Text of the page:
It is important to note that PING errors other than the most common five (as documented above) will not be detected by this utility. However, it is easy to add other PING error messages for the script to check, as explained earlier in the article.

One of the design elements of PingIPs is that it produces no message boxes, GUIs, progress bars, or anything visible on the desktop or that would require user intervention, except in the case of a fatal error (such as failure to read the IP address list file) or explicit user request (such as the About and Exit context menu picks). The reason for this is to allow running the script periodically, such as every 10 minutes, in an unattended fashion. Creating a Task Scheduler job is a common way to do this. If you're not familiar with the Task Scheduler, my EE article will get you going on it:
How to use the Windows Task Scheduler - An Introduction

Conclusion

The attached AHK file contains the AutoHotkey script (a plain text file with the source code shown in the code block above). My hope is that the descriptive variable names along with the extensive comments in the script provide enough documentation for readers to modify it, but if you have any questions, post them here, and I'll try to assist.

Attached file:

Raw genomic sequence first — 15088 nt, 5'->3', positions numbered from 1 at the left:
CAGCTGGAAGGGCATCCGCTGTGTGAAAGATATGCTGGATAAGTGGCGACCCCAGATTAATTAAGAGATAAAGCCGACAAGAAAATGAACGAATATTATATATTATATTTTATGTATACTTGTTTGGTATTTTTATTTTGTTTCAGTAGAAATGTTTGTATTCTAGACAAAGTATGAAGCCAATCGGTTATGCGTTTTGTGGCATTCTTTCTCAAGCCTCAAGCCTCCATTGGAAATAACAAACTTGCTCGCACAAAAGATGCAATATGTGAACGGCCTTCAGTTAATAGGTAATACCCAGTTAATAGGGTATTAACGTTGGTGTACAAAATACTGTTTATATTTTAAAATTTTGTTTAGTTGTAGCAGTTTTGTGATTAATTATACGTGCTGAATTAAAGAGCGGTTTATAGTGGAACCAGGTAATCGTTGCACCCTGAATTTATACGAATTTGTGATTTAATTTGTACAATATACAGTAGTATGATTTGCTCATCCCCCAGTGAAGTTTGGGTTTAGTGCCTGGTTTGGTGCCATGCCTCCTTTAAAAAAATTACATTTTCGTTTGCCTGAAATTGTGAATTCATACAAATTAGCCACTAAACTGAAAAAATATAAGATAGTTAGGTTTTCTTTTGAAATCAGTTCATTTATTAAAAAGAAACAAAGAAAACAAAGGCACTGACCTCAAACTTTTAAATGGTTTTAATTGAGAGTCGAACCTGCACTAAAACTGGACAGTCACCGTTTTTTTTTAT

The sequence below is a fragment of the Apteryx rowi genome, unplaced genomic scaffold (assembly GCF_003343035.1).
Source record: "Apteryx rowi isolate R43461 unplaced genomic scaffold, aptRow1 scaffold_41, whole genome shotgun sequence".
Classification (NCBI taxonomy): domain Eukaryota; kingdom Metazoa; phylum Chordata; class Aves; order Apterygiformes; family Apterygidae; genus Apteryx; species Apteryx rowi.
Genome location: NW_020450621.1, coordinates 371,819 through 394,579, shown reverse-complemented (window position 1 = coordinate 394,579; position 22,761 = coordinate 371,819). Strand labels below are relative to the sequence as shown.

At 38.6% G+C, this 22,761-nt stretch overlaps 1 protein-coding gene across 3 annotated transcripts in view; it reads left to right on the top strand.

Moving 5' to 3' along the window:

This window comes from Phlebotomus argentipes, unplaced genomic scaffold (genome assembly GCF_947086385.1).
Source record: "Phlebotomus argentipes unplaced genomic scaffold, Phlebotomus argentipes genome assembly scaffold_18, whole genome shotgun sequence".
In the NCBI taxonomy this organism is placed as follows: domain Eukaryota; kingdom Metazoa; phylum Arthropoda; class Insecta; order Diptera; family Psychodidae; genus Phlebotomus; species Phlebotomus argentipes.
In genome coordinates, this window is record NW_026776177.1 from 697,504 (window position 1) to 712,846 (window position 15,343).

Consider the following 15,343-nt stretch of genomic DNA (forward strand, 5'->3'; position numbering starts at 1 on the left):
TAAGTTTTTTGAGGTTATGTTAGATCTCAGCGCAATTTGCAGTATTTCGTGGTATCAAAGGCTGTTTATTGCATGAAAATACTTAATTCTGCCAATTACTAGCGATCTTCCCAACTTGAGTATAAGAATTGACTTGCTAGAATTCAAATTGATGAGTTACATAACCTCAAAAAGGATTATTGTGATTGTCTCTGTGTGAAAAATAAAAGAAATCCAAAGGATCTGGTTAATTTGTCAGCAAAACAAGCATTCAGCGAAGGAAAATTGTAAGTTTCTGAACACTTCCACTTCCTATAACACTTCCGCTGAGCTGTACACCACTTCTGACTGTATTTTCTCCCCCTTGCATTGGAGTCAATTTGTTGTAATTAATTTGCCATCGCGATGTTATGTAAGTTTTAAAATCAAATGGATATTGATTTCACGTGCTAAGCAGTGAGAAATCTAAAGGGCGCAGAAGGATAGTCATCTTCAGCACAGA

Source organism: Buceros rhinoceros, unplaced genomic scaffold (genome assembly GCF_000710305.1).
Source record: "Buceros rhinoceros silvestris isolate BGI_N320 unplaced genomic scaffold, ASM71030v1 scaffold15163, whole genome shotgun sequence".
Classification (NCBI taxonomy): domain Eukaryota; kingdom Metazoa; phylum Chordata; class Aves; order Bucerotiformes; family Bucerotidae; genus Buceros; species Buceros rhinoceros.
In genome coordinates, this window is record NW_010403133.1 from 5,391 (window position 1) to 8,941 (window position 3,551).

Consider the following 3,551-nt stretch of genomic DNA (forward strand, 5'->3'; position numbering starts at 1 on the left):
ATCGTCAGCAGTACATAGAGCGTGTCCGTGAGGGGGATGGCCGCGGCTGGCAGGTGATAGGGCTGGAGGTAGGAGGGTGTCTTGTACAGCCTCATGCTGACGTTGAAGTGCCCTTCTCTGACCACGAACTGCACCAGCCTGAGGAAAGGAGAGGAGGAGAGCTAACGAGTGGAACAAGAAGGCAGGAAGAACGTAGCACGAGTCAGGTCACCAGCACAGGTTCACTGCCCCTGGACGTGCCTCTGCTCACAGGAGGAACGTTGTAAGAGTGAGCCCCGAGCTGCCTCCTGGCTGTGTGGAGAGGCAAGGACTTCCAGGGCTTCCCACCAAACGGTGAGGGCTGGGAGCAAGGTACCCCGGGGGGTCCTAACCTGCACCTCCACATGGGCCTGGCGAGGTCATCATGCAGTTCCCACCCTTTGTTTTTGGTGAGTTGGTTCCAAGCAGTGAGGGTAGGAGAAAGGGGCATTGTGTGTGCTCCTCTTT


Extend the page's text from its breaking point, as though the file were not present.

If you find this article to be helpful, please click the thumbs-up icon below. This lets me know what is valuable for EE members and provides direction for future articles. Thanks very much! Regards, Joe

PingIPs.ahk
PingErrorMessages.txt
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Joe WinogradDeveloper
CERTIFIED EXPERT
50+ years in computers
Development•Sales
CIO•Document Imaging
EE — FELLOW 2017
MVE 2015,2016,2018
RENOWNED 2018,2019
CERTIFIED GOLD 2020

Comments (45)

Joe WinogradDeveloper
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Most Valuable Expert 2018

Author

Commented:
Hi Fred,
Thanks for sharing your script! Always a pleasure when members provide excellent feedback on articles and videos here at EE. Thanks, too, for the link to your article on delay times — reading it is now on my to-do list. :)  Regards, Joe
Andrew LeniartBlogger, Journalist, IT Professional, Technical Writer, Qualified Editor
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Author of the Year 2019
Distinguished Expert 2020

Commented:
Hi Joe,

Just had a thought about this little tool.

How about making the progress bar go red when pings fail, but green when they succeed?

Progress-Bar.jpg
I've no idea if that would be even possible to do?

It just occurred to me that it would be a really neat feature. If I'm dreaming about the impossible, feel free to ignore me :)